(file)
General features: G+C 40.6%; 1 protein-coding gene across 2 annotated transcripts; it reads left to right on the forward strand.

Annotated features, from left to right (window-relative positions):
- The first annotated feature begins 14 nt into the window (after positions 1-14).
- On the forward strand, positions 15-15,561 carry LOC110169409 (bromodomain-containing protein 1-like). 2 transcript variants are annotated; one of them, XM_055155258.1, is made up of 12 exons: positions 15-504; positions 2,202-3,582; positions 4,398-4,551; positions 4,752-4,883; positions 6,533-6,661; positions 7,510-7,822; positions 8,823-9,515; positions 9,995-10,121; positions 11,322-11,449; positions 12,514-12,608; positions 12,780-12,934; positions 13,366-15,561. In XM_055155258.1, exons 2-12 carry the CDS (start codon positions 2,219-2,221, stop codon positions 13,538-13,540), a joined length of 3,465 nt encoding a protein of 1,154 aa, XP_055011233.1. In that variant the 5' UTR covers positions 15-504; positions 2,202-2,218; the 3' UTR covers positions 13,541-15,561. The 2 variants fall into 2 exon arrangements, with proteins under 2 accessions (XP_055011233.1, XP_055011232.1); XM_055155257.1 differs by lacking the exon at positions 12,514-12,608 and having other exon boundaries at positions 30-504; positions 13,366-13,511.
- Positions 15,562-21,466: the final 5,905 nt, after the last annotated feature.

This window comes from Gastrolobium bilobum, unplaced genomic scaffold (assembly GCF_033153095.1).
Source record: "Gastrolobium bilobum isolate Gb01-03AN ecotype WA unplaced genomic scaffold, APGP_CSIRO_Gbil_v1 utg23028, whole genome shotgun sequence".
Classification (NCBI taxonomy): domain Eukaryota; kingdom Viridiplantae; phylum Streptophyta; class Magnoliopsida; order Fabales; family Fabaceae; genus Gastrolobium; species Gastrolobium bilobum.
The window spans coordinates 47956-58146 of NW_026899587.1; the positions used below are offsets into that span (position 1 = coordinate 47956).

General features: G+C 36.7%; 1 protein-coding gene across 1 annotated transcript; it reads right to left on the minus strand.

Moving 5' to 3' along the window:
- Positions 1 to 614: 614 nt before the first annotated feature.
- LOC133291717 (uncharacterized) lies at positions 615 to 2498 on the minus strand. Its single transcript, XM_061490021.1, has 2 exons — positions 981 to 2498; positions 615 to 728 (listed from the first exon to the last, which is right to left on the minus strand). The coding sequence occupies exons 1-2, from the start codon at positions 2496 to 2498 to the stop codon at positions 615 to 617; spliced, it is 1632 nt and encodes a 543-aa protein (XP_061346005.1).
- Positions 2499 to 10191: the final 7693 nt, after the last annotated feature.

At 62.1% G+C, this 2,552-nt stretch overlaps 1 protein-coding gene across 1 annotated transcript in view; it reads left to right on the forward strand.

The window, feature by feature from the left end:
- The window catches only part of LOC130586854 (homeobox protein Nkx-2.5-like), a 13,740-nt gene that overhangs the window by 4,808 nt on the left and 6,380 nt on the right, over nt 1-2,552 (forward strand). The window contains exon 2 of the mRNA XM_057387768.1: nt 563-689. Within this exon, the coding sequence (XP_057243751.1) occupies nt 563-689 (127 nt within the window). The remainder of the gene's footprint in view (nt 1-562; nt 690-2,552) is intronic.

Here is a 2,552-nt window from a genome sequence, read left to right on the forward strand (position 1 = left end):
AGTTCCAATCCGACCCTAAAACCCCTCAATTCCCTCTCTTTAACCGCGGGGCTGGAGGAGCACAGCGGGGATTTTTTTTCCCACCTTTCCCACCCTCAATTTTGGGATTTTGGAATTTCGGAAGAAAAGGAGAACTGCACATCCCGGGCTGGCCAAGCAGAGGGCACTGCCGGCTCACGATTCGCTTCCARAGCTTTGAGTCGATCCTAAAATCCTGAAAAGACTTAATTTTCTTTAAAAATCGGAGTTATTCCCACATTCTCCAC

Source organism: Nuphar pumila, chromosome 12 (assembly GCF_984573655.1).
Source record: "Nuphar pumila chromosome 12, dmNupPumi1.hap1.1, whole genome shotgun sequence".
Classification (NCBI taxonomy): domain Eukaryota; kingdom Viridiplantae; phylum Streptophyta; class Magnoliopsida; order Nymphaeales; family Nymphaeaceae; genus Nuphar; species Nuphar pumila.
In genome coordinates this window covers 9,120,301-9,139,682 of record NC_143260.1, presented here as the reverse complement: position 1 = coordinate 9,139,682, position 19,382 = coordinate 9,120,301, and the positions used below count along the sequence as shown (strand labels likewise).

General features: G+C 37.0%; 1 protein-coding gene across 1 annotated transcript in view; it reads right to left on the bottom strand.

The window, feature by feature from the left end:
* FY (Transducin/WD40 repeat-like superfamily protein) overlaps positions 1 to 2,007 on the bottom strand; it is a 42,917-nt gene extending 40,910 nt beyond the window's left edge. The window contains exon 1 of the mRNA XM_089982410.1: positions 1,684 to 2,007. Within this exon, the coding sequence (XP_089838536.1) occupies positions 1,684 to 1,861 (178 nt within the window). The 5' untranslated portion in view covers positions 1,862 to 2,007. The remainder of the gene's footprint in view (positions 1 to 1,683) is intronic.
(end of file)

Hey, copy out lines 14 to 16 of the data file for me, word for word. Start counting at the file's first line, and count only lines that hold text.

- Positions 2499 to 10191: the final 7693 nt, after the last annotated feature.

At 62.1% G+C, this 2,552-nt stretch overlaps 1 protein-coding gene across 1 annotated transcript in view; it reads left to right on the forward strand.

The window, feature by feature from the left end: